Under the gun strategy in poker
If you are a poker player, you’ve faced the dilemma of what to do when playing Under the Gun. Don’t feel bad, most poker players have trouble when playing in this early position. What does Under the Gun mean? This is the player immediately to the left of the big blind is called the Under the Gun player. It’s the first person to act as soon as the cards are dealt.
Being “under the gun” is the most dangerous position at the poker table for several reasons:
- Positioning – When you’re under the gun, you are first to act before the flop and one of the first to act after the flop. Being that poker is a game that relies on information, you are getting the worst of it in this position.
- You can be played with – Because of your bad position, other players can take advantage by check-raising you, trapping you, and getting better information out of you.
- You are vulnerable – In Under the Gun position, you are more likely to get bluffed, pushed around, raised and just plain beaten.
What is so bad about being under the gun?
Let’s look at an example of being under the gun in poker to see why it’s bad. You’re the under the gun player at a 9-man table in a no-limit game. You get your cards and look down at an A-10 off-suit. You decide to limp in, and you call the big blind of $4. The action goes around the table to the other players. The man on the button, Harry, decides to raise and make it $12 to play. Since Harry is on the button, he could be raising with a variety of hands and may just be making a play at the pot. With this logic, you decide to call and see a flop. The blinds both fold and one other player calls. The flop comes out:A,3,6 – all different suits. You have top pair, medium kicker. So what do you do? If you bet out, you are likely to get raised at least once. Plus, since you’re first to act, you don’t have any idea of what the other players will do. I mean, you hit top pair in a raised pot. Harry calls, and the other guy folds.
At this point, you still don’t know where you stand. The turn comes. It’s an 8.You decide to check this time and Harry fired $60 into the pot. At this point, you’re “pot committed” and you still have top-pair, so you decide to call. The river comes and it’s a 9. you decide to check again, and Harry goes all-in for $150 more. You’ve already got about 80 in the pot. You’re getting over 2:1 on your money, and you’re really not sure if Harry’s bluffing or not.
You reluctantly call and lose to Harry’s Big Slick and takes in the pot. You didn’t lose this hand only because of the cards. You lost because your positioning throughout the hand was terrible. If you’re under the gun and you hit top pair on the flop, you’re just asking for trouble because you don’t have any other information available other than your cards.
Red flags for under the gun poker play
More often than not, playing Under the Gun is a money drain. You can lose hands in all of the following ways:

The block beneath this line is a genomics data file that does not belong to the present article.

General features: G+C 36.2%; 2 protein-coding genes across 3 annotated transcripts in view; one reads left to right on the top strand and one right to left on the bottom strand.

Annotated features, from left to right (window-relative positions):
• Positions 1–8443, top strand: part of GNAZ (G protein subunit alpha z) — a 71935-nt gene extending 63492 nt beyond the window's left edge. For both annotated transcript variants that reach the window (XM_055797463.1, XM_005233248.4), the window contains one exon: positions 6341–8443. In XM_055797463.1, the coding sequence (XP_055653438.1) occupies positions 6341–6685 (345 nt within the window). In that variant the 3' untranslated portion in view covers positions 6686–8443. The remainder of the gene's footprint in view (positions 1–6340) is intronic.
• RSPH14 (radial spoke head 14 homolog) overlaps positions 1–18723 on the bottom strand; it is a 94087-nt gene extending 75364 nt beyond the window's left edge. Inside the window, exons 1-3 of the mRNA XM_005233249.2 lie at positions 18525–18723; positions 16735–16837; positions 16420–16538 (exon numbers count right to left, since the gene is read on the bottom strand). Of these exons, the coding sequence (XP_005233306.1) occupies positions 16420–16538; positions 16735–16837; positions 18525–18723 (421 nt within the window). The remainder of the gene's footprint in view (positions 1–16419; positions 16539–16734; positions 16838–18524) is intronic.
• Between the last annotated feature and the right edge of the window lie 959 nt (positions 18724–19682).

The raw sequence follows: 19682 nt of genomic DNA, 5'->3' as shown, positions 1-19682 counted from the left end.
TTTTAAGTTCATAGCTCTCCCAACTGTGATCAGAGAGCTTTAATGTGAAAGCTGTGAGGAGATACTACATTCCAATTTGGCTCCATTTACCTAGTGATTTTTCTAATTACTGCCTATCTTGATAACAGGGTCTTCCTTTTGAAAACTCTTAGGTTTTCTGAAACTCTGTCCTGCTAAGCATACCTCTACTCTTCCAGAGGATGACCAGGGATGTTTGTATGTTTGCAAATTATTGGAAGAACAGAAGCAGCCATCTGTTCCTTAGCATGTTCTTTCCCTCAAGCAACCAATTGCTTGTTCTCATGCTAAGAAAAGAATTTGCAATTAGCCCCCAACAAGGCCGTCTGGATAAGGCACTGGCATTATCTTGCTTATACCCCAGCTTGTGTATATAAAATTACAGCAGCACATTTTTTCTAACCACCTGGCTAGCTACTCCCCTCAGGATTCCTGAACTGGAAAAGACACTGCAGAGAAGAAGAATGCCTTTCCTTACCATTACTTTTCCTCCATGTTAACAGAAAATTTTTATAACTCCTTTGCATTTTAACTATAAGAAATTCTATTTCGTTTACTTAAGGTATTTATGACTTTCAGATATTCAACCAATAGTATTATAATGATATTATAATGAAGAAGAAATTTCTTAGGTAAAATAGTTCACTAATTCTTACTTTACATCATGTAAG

- You call the blinds, but then the pot gets raised before the flop and you fold. (You’ve lost your blinds.)
- If you have a good hand but someone else has a monster and slow-plays you.
- You call the blinds and a pre-flop raise and you miss the flop completely so you check, and there’s a big bet by another player and you are forced to fold.
- If you bet after the flop but get raised and are forced to fold.
Think about all the times these scenarios happen when you’re Under the Gun in Texas Hold’em and what you have are many lost chips. I’m not implying that you should fold every time you’re under the gun. It’s all about hand selection. In the example I gave, you never should have been playing that hand in the first place with such a mediocre holding. So I suggest, when in early position, tighten up and only play solid starting hands such as AK, AQ, KQ and pairs. You may also play an occasional suited connector from time to time as well.
Hands you should play when under the gun
If you don’t have one of the following sets of cards, move forward in the under the gun position warily. Below
Group 1: AA, KK, QQ, and AK.
Group 2: AQ, KQ, and all other pairs.
Whenever you have one of the hands from group 2, just call, never raise. What you’re trying to do is hit something good on the flop. You may also call a moderate raise with these hands. Forget about hands like A-J or K-10 as these will only lead to trouble. By playing small pocket pairs, if you hit your set, you will normally be paid off handsomely.
Now let’s talk about Group 1 hands. You should play these hands depending on the type of game you’re in. If you’re at a table with lots of pre-flop raising, limp in with these and if there isn’t lots of pre-flop action, raise with them. Why? Well, if you limp in and someone is likely to raise, you can then come over the top when the action comes back to you. You are maximising the amount of money in the pot for your big holding. Now if the table is tight, you want to make a raise under the gun because you don’t want a bunch of players to all limp-in and see a cheap flop. To recap, from Under the Gun:
1. Only play premium hands: pairs, AK, AQ, or KQ.
2. With AA, KK, QQ, and AK, you should raise at a tight table and limp at a loose table.
3. With the other starting hands you should just limp.
If you follow this advice, you can improve your odds from the dangerous under the gun position in poker and you’ll have an advantage over everyone at the table.